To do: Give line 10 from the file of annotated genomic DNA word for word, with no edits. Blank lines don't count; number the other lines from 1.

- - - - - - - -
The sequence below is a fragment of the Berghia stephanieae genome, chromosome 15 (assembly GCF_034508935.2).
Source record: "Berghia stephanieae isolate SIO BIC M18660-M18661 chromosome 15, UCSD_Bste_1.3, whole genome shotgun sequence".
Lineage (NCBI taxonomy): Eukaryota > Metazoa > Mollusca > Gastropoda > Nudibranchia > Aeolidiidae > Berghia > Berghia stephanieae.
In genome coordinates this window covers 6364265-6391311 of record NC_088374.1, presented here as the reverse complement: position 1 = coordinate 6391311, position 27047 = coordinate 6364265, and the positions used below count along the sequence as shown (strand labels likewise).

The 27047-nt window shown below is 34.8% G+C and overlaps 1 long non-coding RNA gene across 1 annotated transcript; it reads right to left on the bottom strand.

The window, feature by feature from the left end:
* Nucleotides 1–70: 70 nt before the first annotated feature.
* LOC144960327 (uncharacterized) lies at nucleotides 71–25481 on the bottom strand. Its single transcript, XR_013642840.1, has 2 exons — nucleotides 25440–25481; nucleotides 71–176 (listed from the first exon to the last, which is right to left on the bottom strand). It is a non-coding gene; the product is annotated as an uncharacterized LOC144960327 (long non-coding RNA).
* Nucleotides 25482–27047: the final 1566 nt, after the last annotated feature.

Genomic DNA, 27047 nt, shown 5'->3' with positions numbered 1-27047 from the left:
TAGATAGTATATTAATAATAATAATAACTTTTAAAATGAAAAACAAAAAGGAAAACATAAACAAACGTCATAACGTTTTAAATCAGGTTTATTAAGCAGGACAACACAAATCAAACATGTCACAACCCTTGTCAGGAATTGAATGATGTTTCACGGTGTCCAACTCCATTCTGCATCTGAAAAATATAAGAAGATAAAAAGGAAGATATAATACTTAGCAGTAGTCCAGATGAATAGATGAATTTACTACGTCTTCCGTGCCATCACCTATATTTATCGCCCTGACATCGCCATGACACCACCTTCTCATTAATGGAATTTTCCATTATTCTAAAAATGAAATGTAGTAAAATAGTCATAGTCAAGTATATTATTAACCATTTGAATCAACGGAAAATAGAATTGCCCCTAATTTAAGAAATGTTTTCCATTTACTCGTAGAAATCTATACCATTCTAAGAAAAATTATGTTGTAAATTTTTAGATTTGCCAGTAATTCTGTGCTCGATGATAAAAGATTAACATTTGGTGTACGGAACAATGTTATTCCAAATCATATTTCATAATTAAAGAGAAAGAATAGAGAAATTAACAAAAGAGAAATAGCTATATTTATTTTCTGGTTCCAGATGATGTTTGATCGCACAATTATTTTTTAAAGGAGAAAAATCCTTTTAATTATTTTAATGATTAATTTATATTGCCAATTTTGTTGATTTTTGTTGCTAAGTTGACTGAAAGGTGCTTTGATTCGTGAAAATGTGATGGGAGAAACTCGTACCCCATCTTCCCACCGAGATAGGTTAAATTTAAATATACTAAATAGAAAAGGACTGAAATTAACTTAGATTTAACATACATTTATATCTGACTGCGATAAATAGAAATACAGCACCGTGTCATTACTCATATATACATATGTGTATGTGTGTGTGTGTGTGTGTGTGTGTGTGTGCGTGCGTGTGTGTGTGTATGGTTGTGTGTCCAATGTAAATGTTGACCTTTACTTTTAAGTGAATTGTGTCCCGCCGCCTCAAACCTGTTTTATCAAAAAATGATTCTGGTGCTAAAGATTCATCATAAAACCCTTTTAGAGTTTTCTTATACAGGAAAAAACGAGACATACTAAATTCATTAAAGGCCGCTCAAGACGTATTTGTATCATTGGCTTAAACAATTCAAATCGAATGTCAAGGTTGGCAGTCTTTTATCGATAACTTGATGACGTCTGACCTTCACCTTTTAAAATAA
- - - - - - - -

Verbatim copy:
Genomic DNA, 27047 nt, shown 5'->3' with positions numbered 1-27047 from the left: